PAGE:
By the late 1800s sailing routes to the continent were well known and a number of
people had landed on the island. Shortly after this, a race to the south pole began.
The two primary contenders were Roald Amundsen, a Norwegian and Robert Scott, a
Brit. The two arrived to the pole within weeks of
each other, but Amundsen reached the pole first, as Scott and much of his expedition
died on their return from the pole.
By the 1950s a number of countries were setting up stations on
Antarctica, primarily used as research bases. The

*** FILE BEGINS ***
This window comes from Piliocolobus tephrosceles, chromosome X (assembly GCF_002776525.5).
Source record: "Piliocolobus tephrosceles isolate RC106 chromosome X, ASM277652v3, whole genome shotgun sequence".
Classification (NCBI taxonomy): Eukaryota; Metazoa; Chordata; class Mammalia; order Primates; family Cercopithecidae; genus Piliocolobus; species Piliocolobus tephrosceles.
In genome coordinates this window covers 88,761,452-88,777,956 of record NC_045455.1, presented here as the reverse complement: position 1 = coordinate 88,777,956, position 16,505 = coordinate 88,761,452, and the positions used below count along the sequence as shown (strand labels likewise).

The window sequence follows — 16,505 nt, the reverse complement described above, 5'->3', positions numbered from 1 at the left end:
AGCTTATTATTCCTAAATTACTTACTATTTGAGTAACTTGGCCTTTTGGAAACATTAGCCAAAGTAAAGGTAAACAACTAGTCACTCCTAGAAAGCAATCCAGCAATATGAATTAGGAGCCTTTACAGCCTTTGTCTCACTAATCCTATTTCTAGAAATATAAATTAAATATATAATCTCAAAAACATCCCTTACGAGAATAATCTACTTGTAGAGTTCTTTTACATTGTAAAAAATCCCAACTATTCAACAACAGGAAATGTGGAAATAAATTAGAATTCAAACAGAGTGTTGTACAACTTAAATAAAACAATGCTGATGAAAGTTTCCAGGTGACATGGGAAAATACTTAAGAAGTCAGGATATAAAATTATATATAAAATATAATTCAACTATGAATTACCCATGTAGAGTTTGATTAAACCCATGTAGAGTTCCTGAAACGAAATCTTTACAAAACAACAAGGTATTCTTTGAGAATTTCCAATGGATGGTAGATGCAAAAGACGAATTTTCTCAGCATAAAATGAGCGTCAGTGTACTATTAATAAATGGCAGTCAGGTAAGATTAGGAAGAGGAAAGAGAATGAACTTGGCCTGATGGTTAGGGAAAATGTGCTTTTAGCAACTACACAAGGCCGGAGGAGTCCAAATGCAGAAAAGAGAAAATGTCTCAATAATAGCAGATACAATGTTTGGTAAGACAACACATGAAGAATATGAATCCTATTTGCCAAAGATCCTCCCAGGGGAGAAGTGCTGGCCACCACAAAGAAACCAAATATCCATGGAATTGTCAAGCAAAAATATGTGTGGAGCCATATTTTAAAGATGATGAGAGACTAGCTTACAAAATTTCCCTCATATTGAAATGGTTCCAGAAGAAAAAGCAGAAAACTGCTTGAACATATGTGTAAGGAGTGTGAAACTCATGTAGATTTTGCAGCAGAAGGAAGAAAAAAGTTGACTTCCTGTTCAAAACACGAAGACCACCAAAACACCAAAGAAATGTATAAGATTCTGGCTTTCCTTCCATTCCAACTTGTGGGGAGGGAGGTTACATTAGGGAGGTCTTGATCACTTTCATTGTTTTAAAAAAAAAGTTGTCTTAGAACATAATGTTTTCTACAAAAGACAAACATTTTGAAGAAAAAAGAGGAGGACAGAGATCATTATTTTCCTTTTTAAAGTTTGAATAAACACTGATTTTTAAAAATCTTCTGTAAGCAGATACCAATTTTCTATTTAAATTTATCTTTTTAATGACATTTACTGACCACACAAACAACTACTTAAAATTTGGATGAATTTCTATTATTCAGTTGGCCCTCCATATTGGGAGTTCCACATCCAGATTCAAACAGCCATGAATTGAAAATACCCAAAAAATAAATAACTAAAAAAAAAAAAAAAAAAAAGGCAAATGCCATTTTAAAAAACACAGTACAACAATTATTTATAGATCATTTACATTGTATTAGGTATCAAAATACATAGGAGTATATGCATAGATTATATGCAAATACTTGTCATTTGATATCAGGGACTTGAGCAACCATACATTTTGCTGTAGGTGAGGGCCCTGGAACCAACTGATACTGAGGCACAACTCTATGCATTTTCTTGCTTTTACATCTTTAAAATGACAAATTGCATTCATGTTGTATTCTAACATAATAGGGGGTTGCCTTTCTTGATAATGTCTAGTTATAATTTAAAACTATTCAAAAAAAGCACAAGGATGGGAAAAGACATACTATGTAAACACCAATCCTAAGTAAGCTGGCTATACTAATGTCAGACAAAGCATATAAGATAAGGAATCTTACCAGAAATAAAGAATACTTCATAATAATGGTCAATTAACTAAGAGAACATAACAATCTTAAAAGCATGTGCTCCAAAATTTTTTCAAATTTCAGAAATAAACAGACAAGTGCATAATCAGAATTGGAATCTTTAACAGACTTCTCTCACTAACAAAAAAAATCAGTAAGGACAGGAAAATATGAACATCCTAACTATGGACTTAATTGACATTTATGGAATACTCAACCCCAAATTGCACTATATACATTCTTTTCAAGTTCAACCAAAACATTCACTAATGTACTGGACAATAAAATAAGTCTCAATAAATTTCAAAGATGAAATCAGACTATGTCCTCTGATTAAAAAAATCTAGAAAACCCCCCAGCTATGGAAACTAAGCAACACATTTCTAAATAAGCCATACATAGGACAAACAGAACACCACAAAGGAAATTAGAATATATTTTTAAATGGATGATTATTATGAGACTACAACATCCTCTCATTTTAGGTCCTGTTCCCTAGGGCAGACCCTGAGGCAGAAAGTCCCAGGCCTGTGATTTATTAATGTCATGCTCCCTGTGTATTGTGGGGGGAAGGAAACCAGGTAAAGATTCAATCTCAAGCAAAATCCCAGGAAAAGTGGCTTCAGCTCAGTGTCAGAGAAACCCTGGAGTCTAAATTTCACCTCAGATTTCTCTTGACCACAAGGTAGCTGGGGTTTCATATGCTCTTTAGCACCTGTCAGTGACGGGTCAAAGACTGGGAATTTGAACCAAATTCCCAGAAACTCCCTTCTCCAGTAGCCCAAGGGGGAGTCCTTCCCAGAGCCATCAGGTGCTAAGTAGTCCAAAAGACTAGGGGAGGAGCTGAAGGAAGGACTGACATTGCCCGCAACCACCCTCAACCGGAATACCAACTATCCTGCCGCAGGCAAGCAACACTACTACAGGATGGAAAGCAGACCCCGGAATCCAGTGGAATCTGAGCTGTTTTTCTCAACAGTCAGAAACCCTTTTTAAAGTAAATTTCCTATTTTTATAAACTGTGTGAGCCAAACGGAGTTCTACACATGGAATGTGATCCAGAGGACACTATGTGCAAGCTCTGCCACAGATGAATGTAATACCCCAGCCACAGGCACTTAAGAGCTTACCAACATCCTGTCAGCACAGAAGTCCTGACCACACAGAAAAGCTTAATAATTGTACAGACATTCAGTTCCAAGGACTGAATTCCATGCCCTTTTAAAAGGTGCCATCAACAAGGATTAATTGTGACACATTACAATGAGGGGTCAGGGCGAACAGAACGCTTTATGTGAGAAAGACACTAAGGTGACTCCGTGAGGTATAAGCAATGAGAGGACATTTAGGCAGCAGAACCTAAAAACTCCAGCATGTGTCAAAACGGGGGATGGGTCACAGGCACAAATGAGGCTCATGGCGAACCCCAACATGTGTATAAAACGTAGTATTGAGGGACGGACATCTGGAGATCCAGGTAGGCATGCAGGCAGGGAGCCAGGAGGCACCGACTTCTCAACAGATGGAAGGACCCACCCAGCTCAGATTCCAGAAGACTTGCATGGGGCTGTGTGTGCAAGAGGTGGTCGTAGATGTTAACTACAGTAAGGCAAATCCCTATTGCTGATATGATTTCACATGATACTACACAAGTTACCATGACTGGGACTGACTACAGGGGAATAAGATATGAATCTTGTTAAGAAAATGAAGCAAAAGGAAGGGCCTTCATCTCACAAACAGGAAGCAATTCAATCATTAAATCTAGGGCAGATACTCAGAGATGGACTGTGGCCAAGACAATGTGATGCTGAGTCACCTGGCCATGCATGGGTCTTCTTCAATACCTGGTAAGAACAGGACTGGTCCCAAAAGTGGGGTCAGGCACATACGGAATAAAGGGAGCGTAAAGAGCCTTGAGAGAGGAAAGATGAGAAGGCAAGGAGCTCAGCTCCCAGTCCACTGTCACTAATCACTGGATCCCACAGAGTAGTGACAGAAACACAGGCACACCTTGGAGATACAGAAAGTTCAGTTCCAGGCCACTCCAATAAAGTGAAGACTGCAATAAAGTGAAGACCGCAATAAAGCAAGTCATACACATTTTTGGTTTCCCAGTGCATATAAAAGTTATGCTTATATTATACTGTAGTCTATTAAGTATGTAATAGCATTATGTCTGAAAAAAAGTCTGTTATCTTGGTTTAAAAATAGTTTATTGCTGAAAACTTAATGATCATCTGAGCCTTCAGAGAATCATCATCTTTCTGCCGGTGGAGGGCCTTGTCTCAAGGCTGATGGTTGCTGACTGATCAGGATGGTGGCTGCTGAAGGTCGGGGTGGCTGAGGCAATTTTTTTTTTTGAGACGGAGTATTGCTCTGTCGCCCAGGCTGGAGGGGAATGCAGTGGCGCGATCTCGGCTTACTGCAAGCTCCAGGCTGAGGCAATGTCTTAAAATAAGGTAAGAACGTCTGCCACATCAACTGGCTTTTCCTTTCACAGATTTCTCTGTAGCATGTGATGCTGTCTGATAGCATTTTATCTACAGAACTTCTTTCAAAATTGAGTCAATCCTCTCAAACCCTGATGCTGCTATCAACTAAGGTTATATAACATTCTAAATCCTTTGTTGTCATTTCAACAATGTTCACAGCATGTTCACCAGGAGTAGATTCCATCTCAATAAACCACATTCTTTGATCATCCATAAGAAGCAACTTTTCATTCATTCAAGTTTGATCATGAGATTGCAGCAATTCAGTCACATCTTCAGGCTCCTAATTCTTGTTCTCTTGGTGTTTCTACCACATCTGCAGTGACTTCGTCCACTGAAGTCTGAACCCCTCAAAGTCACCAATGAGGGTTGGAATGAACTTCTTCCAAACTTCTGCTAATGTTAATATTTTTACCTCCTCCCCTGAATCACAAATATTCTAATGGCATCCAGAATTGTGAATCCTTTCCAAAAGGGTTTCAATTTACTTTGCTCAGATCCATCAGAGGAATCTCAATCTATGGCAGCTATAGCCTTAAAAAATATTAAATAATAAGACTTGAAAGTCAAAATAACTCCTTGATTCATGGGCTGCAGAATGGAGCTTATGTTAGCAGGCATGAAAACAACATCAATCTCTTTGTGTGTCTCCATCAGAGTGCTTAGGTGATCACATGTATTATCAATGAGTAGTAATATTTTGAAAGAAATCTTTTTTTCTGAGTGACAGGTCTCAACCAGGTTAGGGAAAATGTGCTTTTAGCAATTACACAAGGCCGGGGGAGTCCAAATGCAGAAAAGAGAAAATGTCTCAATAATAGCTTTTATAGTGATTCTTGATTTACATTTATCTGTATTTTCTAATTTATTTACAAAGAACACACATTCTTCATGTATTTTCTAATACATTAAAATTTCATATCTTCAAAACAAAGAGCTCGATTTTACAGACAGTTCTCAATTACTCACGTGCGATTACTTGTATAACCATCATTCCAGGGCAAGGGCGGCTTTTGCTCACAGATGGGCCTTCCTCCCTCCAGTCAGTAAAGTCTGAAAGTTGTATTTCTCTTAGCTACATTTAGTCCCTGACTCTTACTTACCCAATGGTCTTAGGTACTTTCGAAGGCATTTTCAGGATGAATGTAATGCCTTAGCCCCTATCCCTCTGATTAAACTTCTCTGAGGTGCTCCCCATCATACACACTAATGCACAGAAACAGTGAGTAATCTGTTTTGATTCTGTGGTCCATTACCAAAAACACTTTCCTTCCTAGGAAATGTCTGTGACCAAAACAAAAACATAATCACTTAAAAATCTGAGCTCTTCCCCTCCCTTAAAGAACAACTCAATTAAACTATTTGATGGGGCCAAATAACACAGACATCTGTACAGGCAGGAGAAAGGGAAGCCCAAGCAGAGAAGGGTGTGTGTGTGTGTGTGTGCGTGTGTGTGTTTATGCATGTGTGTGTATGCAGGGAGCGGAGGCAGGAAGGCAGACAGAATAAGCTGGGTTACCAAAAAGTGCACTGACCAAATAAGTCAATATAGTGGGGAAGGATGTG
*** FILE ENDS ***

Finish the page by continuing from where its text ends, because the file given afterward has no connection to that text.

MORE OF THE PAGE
United States set up a station at the south pole, called the Amundsen-Scott
South Pole Station in honor of the poles first two expedition leaders and this station
remains in use to this day.
On December 1, 1959 the Antarctic Treaty was signed,
which does a number of things, most importantly it restricts all military activity
on the continent and encourages scientific research. Today there are a large number
of countries with research stations on the island, some of which are permanent and
others which are temporary or seasonal.